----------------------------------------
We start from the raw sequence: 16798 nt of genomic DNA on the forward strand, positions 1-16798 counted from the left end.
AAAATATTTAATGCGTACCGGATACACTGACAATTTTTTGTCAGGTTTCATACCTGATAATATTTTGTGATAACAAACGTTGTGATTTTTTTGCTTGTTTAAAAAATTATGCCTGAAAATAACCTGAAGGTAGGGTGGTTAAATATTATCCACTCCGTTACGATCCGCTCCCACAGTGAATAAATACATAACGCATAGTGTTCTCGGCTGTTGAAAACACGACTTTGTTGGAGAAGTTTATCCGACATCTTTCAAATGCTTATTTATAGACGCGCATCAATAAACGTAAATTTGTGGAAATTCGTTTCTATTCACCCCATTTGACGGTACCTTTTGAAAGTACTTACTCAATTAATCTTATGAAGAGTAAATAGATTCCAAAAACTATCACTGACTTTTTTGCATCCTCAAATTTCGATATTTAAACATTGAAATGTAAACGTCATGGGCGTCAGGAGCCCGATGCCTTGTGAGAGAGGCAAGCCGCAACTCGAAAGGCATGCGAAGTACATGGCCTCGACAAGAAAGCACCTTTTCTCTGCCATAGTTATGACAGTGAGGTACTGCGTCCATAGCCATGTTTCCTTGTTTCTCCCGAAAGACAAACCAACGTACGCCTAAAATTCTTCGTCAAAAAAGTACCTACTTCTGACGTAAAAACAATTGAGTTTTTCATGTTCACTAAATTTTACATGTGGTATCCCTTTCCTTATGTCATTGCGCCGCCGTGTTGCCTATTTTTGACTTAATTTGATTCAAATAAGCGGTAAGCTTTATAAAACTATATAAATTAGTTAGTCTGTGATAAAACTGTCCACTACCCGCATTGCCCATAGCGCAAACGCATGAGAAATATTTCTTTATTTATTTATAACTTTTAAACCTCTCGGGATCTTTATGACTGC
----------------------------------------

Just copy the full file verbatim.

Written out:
We start from the raw sequence: 16798 nt of genomic DNA on the forward strand, positions 1-16798 counted from the left end.
AAAATATTTAATGCGTACCGGATACACTGACAATTTTTTGTCAGGTTTCATACCTGATAATATTTTGTGATAACAAACGTTGTGATTTTTTTGCTTGTTTAAAAAATTATGCCTGAAAATAACCTGAAGGTAGGGTGGTTAAATATTATCCACTCCGTTACGATCCGCTCCCACAGTGAATAAATACATAACGCATAGTGTTCTCGGCTGTTGAAAACACGACTTTGTTGGAGAAGTTTATCCGACATCTTTCAAATGCTTATTTATAGACGCGCATCAATAAACGTAAATTTGTGGAAATTCGTTTCTATTCACCCCATTTGACGGTACCTTTTGAAAGTACTTACTCAATTAATCTTATGAAGAGTAAATAGATTCCAAAAACTATCACTGACTTTTTTGCATCCTCAAATTTCGATATTTAAACATTGAAATGTAAACGTCATGGGCGTCAGGAGCCCGATGCCTTGTGAGAGAGGCAAGCCGCAACTCGAAAGGCATGCGAAGTACATGGCCTCGACAAGAAAGCACCTTTTCTCTGCCATAGTTATGACAGTGAGGTACTGCGTCCATAGCCATGTTTCCTTGTTTCTCCCGAAAGACAAACCAACGTACGCCTAAAATTCTTCGTCAAAAAAGTACCTACTTCTGACGTAAAAACAATTGAGTTTTTCATGTTCACTAAATTTTACATGTGGTATCCCTTTCCTTATGTCATTGCGCCGCCGTGTTGCCTATTTTTGACTTAATTTGATTCAAATAAGCGGTAAGCTTTATAAAACTATATAAATTAGTTAGTCTGTGATAAAACTGTCCACTACCCGCATTGCCCATAGCGCAAACGCATGAGAAATATTTCTTTATTTATTTATAACTTTTAAACCTCTCGGGATCTTTATGACTGC